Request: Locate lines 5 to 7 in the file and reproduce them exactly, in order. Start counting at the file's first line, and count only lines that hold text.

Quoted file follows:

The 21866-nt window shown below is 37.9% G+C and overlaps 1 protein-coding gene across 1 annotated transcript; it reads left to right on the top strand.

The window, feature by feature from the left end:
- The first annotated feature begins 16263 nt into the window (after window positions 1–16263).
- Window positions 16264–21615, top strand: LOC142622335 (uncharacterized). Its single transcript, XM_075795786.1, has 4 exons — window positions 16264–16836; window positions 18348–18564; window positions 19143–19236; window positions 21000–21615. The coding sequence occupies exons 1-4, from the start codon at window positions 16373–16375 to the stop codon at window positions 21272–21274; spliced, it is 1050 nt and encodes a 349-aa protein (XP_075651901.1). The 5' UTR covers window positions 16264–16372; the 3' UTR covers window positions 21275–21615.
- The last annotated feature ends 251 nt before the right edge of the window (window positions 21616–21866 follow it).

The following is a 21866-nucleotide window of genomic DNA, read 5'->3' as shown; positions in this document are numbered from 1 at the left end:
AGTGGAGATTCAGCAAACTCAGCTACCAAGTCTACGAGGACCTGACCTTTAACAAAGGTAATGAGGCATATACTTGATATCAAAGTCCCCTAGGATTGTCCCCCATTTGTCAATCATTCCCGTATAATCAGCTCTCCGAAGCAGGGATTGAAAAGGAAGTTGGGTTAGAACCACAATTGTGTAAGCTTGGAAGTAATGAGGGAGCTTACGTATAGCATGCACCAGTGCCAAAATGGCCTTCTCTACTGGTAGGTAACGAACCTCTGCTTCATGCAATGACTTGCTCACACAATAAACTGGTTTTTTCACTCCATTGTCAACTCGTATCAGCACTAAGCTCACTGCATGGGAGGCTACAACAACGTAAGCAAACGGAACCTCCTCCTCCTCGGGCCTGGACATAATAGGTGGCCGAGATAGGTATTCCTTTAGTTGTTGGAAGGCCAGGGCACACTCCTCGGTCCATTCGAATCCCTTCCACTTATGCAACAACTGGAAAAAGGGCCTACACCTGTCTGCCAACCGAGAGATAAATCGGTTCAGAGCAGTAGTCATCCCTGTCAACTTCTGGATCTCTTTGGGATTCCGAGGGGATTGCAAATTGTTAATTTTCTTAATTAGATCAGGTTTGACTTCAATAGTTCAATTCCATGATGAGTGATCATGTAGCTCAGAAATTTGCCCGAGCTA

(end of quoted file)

- The last annotated feature ends 251 nt before the right edge of the window (window positions 21616–21866 follow it).

The following is a 21866-nucleotide window of genomic DNA, read 5'->3' as shown; positions in this document are numbered from 1 at the left end:
AGTGGAGATTCAGCAAACTCAGCTACCAAGTCTACGAGGACCTGACCTTTAACAAAGGTAATGAGGCATATACTTGATATCAAAGTCCCCTAGGATTGTCCCCCATTTGTCAATCATTCCCGTATAATCAGCTCTCCGAAGCAGGGATTGAAAAGGAAGTTGGGTTAGAACCACAATTGTGTAAGCTTGGAAGTAATGAGGGAGCTTACGTATAGCATGCACCAGTGCCAAAATGGCCTTCTCTACTGGTAGGTAACGAACCTCTGCTTCATGCAATGACTTGCTCACACAATAAACTGGTTTTTTCACTCCATTGTCAACTCGTATCAGCACTAAGCTCACTGCATGGGAGGCTACAACAACGTAAGCAAACGGAACCTCCTCCTCCTCGGGCCTGGACATAATAGGTGGCCGAGATAGGTATTCCTTTAGTTGTTGGAAGGCCAGGGCACACTCCTCGGTCCATTCGAATCCCTTCCACTTATGCAACAACTGGAAAAAGGGCCTACACCTGTCTGCCAACCGAGAGATAAATCGGTTCAGAGCAGTAGTCATCCCTGTCAACTTCTGGATCTCTTTGGGATTCCGAGGGGATTGCAAATTGTTAATTTTCTTAATTAGATCAGGTTTGACTTCAATAGTTCAATTCCATGATGAGTGATCATGTAGCTCAGAAATTTGCCCGAGCTA